How to Hire Productivity Machines
In the fast-moving world of IT and tech, you can’t afford to hire unproductive people. Everyone needs to be on their A-game every day, because one person can have a significant impact on a project’s timeline and budget. Here are tips to help you spot productivity machines in the hiring process.
Spotting Time Management
Excellent time management skills are the cornerstone of productivity, so evaluating this trait is crucial in any tech interview. Ask questions like:
- How do you plan your day?
- What do you do when your plan gets derailed by an unforeseen problem?
- When you have multiple projects at once, how do you prioritize them?
You can also evaluate time management during the technical and problem-solving portions of the hiring process by timing at least one problem so see how candidates map out the time that they have for maximum productivity.
Productive people take initiative. You can ask candidates to describe times when they stepped up and took the reins, but you can also gather cues from the hiring process itself. Did the candidate follow up after sending their application? Did they ask follow-up questions in the interview? Did they ask about timelines and the appropriate means for contacting you? These are all signs of someone who takes initiative.
Uncovering a Willingness to Accept Feedback
The ability to accept and act on constructive feedback are signs of a productive individual. High producers take feedback and use it to continually improve their output. It can be difficult to spot this trait in an interview, so make sure to include questions about feedback as part of your reference check.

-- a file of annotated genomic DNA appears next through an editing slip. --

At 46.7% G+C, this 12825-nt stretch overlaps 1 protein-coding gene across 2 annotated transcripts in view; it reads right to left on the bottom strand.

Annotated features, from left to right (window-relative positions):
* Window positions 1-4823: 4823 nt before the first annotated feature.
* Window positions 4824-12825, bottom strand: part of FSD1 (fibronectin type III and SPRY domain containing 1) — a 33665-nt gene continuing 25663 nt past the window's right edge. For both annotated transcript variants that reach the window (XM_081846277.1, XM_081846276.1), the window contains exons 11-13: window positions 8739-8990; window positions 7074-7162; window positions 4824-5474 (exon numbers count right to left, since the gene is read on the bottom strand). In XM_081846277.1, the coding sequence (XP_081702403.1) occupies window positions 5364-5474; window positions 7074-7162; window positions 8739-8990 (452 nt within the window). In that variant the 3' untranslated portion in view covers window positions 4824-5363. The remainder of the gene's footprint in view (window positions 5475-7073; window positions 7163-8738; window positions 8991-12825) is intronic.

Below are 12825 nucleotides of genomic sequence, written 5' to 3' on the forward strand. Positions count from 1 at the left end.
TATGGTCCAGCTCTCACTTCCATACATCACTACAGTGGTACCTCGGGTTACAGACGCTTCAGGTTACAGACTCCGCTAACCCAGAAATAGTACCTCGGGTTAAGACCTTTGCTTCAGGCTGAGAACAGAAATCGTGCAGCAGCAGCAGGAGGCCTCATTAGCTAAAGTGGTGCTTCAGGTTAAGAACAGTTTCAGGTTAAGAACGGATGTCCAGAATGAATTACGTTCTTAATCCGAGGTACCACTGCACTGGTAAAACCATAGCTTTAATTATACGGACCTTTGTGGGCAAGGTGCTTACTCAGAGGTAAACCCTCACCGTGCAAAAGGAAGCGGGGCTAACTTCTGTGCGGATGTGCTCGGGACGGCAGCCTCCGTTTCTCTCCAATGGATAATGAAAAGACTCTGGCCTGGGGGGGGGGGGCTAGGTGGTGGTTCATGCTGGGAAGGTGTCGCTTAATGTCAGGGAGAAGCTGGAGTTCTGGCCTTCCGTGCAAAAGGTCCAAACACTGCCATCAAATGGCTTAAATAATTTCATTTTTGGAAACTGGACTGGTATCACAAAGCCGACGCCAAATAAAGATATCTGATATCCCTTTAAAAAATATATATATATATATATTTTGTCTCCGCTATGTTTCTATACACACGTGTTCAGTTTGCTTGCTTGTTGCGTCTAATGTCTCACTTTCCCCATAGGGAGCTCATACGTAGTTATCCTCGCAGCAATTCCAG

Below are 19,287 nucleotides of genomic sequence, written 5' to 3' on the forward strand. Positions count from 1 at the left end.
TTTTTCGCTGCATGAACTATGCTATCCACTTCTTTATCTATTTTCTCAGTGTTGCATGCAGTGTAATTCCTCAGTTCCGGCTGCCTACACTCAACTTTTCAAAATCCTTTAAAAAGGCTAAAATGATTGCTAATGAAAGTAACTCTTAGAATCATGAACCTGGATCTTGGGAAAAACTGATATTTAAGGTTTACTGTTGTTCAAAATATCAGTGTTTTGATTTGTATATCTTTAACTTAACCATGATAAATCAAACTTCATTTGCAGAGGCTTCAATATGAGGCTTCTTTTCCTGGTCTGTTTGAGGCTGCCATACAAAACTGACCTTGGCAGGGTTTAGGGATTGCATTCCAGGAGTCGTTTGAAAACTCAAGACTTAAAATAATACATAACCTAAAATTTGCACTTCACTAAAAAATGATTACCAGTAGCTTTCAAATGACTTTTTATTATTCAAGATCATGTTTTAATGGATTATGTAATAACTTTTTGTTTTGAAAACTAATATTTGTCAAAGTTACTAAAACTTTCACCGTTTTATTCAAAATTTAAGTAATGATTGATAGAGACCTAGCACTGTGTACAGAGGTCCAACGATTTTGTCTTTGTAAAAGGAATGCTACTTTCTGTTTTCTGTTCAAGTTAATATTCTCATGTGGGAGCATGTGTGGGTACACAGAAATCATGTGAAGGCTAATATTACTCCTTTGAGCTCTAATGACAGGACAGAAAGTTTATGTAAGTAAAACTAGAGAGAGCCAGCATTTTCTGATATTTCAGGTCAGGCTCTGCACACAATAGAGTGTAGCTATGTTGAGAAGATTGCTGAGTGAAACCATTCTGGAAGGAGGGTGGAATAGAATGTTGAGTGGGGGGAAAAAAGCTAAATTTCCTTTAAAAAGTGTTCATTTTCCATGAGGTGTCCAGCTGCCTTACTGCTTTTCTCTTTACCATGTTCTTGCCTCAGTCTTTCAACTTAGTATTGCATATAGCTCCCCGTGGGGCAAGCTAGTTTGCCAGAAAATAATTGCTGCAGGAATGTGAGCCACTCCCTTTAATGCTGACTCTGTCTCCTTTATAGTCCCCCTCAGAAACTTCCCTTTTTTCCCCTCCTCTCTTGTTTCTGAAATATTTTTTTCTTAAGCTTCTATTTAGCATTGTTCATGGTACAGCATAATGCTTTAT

Sniffing Out Problem-Solving Skills
Tech leaders often complain that their teams lack problem-solving skills, but they don’t spend time vetting candidates for problem-solving abilities. Every candidate should be asked to solve at least one problem so their process can be observed. The end result shouldn’t matter as much as the approach the candidate takes to solving a complex problem under pressure.
It’s hard to gauge organization by asking questions in an interview. Anyone can say they are organized – and in fact, many disorganized people really believe they are organized. When approaching this subject, ask specific questions like:
- What tools do you use to stay organized?
- What steps do you take to organize and plan a project?
- How do you handle a situation when your planning was insufficient?
It’s also a good idea to verify a candidate’s organizational skills with their references.
Are You Ready to Hire Productivity Machines?
If you are looking for tech talent for your Chicago-area company and want to improve the quality of your hires, it’s time to talk to the expert tech recruiters at CultureFit. Contact us today to learn how we partner with our clients to deliver productive, skilled talent that is exceptionally matched for their organization.